extremely liberal law and court system, inefficient public attorneys, or too many false
accusations against citizens. One recent case that embodied the problem of legal uncertainty,
which is at the core of many other Italian problems, is the murder case involving Amanda
Knox which began in November 2007. The American was found guilty in the first
instance, then innocent in the second, only to be found guilty by another appeal court,
and in the meantime she had left Italy in anticipation of more upheaval (Gumbel, 2014).
The trial goes on after seven years in the courts, with no end in sight. As in many other
cases, predictability of application of the law tends to be low, leaving room for one
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sensational surprise after another due to frequent capovolgimenti (capsizings).
Something similar is true for the popular perception of other publicly visible
highly contested court cases. For example, the captain of the 2012 sunken cruise ship
Costa Concordia, Francesco Schettino, was sentenced to 16 years in jail and to pay
compensation on 11 February 2015 for manslaughter, causing a shipwreck, and abandoning
the ship ahead of its passengers. Schettino, who allegedly caused the death of 32
passengers on 13 January 2012-making the sentence 6 months in jail for every victim-
was called “a reckless idiot” by the public attorney, but defended himself saying that he
had “slipped in a lifeboat and couldn’t get out” (Day and Austin, 2015). The sentence
was pronounced in the Tea t ro M o de r no (Municipal modern theatre) of Grosseto, Tuscany,
not without symbolic connotations, since the trial often resembled a piece of theatre.
Indeed, although the sentence was judged “severe” by international observers, in
the eyes of most Italians it was seen as a theatrical show to justify the existence of “hard
and true” Italian justice in the face of both the domestic and international public than as
a representation of a practical sentence. In reality, “Schettino is almost certain to appeal
and under Italian law he has the right to challenge the verdict twice, which could mean
he remains free for years. Judges did not rule him a flight risk or place him under house
arrest” (Day and Austin, 2015).Until a final verdict is found, Italian laws often change
and thus the situation of the accused is unpredictable over time. That is why everybody
appeals everything as much as possible, to get the “benefit of time.” Thus, in the eyes of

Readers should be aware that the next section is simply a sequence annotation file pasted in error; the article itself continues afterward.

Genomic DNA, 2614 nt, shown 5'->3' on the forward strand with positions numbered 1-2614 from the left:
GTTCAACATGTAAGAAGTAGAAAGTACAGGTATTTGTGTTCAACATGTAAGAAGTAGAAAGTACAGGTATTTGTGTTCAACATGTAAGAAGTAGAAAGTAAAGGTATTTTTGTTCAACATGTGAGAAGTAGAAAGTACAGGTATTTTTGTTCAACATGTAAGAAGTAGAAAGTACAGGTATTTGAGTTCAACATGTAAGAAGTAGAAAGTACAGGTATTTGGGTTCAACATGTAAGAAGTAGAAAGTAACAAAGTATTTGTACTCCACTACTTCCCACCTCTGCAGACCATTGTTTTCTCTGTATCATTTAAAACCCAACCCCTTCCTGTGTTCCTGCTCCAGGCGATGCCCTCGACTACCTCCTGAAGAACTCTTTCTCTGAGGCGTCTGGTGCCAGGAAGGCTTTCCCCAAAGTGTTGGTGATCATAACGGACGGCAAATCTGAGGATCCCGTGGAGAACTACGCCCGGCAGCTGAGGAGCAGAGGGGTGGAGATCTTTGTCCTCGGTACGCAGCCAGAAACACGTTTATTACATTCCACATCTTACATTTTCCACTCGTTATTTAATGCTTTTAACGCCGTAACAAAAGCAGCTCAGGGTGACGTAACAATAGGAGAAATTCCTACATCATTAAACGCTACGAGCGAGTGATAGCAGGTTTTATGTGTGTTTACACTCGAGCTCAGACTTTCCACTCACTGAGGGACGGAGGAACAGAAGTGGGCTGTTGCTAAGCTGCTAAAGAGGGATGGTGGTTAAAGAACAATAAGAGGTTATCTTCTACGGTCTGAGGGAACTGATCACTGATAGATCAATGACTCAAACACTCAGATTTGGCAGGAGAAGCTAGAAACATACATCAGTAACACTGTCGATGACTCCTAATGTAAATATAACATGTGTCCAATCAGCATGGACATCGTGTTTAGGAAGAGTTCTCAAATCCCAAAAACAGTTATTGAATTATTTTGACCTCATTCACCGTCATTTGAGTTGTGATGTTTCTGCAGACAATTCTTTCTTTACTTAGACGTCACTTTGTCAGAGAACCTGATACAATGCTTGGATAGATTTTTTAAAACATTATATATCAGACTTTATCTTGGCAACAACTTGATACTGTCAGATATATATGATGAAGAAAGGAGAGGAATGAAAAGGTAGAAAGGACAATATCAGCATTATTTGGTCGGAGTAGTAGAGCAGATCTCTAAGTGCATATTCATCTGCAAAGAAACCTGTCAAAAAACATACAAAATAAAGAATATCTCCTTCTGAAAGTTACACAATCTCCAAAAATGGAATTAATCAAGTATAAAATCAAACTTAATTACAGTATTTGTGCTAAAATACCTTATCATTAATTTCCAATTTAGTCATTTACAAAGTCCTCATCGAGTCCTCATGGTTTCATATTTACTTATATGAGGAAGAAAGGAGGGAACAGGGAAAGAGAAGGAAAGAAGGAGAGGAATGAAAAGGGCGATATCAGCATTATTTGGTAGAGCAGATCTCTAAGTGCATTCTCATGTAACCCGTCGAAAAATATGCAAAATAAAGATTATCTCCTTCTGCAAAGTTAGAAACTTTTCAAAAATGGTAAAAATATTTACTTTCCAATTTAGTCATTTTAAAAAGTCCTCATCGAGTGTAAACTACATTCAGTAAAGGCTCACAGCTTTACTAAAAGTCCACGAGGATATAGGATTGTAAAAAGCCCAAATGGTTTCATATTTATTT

the average Italian, Schettino will get through as many revisions and appeals and
counter-appeals as possible for years, and in the end get 8-10 years in prison as a
compromise, of which he may spend a third behind bars and have the rest changed to
house arrest, public service, or even canceled. Few spectators in the Italian public
therefore trust a “formal” judgment or sentence like the one in the Schettino case
anymore, since most of them are not implemented as they were publicly announced.
XVII. A Problem at the Core of Many Others: Exaggerated
Number of Laws, Legal Uncertainty and the Malaise of
the Court System
All these aspects constitute another vicious circle in the history of the Italian
national state up to the present day, destined to lead to a sort of half-hearted and
inconsequent surveillance state. In fact, Italy in 2013 was the democratic nation with the
most telephone surveillance in the Western world (1 million calls) and, statistically, no
single Italian family was spared, an effect of the state’s notorious mistrust of its citizens,
and vice versa, combined with legal uncertainty.
In fact, legal uncertainty remains a serious problem in Il bel pease. Italy’s density
of laws combines with the longest lawsuits in court in Europe. Italian lawsuits take up to
seven years for an ordinary civil trial, positioning the Italian courts among the slowest of
the top industrial nations (Zampano, 2014). The jungle of laws and regulations thus
ensures that an average trial lasts four to five times the European average; that many
cases remain in court even for decades because of the many options of appeal and
counter-appeal; and that bureaucracy is working extremely slowly and non-transparently,
Matteo Renzi
s Italy
so it is almost impossible for the average citizen to understand its complexity.
Or as Josè Maria Magone put it: “In Italy, the public administration is still today
quite opaque and inefficient … One of the factors leading to this situation is the fact that
the whole bureaucratic procedure is too complex. One source of the complexity of the
process is the astronomical number of laws that exist in Italy. The estimation is that Italy
has produced over 150,000 laws in the past four decades in comparison to 7,325 in
Germany and 5,587 in France The (administrative) working force is low-paid and
unsatisfied … An important thesis seems to be the fact that the civil service is dominated
by graduates from the South. In the early 1990s, over 70 percent of civil servants
originated from the South, leading to the phenomenon of a ‘Southernization of the
public administration.’ This process has been happening steadily over the past century”
(Magone, 2003).
While “Southernization” is no fault in itself, it points to the combination of low
pay with low motivation and low quality of education.
Without doubt, Renzi’s core issue of “simplification” is appropriate and of core
relevance when it comes to the Italian legal and juridical system. Indeed, the problem is
that there are far too many over-complicated, too shortlived and too contradictory laws
to make the system work. The president of the Chamber of lawyers of Rovereto in
Northern Italy, Mauro Bondi, on the occasion of the opening ceremony of the “Court
year 2015,” described the situation in harsh words: